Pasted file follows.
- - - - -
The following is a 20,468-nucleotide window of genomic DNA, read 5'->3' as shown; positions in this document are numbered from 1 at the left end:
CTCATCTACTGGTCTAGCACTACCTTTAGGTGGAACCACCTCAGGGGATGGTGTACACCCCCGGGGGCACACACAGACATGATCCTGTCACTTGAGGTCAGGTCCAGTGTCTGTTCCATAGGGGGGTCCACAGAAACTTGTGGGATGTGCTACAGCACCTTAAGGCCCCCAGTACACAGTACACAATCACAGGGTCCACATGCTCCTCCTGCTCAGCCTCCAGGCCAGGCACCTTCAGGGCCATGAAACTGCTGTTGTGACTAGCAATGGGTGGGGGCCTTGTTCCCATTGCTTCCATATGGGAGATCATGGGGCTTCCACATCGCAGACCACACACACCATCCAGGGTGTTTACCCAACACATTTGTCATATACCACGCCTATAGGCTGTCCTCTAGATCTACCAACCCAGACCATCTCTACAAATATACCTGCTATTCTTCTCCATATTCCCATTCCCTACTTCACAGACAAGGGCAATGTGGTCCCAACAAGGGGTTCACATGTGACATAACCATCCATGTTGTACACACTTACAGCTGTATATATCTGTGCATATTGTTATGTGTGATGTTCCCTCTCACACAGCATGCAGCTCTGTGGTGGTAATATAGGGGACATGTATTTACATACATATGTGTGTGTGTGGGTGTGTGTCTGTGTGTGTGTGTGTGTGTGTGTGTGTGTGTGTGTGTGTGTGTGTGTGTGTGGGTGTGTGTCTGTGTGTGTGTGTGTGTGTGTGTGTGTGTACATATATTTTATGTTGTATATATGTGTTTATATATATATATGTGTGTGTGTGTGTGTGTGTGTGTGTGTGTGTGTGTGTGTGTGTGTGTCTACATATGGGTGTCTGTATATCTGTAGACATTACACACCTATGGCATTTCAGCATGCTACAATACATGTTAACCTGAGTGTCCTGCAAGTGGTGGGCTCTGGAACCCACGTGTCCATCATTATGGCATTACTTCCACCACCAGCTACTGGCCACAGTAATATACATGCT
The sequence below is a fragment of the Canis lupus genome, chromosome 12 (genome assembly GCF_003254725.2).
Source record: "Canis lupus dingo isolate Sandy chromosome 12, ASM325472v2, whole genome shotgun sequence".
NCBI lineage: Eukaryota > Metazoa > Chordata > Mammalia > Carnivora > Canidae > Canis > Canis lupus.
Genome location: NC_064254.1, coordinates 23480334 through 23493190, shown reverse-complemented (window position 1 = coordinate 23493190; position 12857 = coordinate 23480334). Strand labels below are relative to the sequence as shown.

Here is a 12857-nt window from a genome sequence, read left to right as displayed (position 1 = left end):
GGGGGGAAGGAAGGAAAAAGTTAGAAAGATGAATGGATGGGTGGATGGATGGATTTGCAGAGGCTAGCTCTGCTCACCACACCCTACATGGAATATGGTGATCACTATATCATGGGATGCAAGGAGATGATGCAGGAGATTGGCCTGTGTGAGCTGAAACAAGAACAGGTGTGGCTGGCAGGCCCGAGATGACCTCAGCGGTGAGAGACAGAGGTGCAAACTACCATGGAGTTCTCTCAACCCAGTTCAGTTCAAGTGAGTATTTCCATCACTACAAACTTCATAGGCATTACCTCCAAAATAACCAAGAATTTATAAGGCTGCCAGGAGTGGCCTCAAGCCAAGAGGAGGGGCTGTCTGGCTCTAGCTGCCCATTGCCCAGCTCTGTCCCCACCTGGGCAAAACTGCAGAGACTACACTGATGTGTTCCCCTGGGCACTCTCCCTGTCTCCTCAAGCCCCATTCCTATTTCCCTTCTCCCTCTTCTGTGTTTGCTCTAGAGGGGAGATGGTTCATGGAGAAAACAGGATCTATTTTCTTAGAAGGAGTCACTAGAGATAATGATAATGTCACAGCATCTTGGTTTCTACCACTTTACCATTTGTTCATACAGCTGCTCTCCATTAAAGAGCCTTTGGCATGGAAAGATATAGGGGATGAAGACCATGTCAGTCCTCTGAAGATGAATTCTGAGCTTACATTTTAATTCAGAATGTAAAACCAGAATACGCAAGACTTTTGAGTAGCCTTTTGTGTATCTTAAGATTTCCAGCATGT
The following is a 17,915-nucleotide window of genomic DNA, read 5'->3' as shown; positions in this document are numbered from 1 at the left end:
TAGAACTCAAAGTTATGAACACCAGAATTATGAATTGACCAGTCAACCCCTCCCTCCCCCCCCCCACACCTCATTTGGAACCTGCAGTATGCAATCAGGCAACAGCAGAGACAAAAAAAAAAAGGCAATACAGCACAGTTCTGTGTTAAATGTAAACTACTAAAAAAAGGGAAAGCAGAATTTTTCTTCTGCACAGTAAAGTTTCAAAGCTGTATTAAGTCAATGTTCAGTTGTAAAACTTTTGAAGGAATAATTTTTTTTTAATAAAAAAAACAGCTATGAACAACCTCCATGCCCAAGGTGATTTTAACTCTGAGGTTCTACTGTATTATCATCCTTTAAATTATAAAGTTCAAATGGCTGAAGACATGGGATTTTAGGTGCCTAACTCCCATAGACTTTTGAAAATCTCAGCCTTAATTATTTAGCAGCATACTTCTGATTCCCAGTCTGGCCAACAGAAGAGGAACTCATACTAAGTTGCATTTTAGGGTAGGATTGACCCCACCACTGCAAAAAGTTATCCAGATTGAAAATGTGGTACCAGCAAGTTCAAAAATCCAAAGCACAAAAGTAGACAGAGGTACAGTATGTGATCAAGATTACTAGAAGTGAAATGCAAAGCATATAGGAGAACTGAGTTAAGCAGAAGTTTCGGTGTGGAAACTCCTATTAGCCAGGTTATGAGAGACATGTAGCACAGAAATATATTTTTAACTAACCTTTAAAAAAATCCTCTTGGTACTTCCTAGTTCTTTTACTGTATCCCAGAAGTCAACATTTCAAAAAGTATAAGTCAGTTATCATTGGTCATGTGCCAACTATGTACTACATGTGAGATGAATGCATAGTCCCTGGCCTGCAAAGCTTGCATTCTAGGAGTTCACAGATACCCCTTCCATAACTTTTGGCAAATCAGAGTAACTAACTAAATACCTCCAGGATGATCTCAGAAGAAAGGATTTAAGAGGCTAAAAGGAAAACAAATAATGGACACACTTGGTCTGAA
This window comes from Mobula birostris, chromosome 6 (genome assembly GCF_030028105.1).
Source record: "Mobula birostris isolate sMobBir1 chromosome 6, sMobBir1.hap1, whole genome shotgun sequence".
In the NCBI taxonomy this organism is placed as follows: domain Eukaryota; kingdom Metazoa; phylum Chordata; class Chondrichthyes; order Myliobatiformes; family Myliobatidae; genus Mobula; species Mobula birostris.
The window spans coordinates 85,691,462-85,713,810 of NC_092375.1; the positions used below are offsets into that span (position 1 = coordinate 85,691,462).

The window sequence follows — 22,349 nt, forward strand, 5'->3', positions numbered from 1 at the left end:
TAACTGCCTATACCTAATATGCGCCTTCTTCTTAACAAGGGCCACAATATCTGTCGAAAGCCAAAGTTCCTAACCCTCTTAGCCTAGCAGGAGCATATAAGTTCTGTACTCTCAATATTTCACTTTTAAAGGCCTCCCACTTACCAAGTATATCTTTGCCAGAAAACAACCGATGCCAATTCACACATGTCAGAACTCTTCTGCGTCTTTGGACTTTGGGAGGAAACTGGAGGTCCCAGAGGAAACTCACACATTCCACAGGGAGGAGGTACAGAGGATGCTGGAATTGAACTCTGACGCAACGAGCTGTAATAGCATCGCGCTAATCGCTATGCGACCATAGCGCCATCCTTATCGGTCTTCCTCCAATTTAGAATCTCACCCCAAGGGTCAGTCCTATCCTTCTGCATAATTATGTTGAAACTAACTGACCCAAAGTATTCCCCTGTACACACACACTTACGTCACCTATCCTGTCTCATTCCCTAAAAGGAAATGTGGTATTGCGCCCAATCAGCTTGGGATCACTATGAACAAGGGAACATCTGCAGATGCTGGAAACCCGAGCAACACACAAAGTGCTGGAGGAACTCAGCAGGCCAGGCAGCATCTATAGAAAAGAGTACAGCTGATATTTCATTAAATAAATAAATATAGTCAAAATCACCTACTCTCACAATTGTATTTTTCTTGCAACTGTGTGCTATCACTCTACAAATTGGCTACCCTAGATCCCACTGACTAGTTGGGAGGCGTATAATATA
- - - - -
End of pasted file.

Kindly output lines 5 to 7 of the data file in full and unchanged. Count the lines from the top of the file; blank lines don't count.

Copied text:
NCBI lineage: Eukaryota > Metazoa > Chordata > Mammalia > Carnivora > Canidae > Canis > Canis lupus.
Genome location: NC_064254.1, coordinates 23480334 through 23493190, shown reverse-complemented (window position 1 = coordinate 23493190; position 12857 = coordinate 23480334). Strand labels below are relative to the sequence as shown.

Here is a 12857-nt window from a genome sequence, read left to right as displayed (position 1 = left end):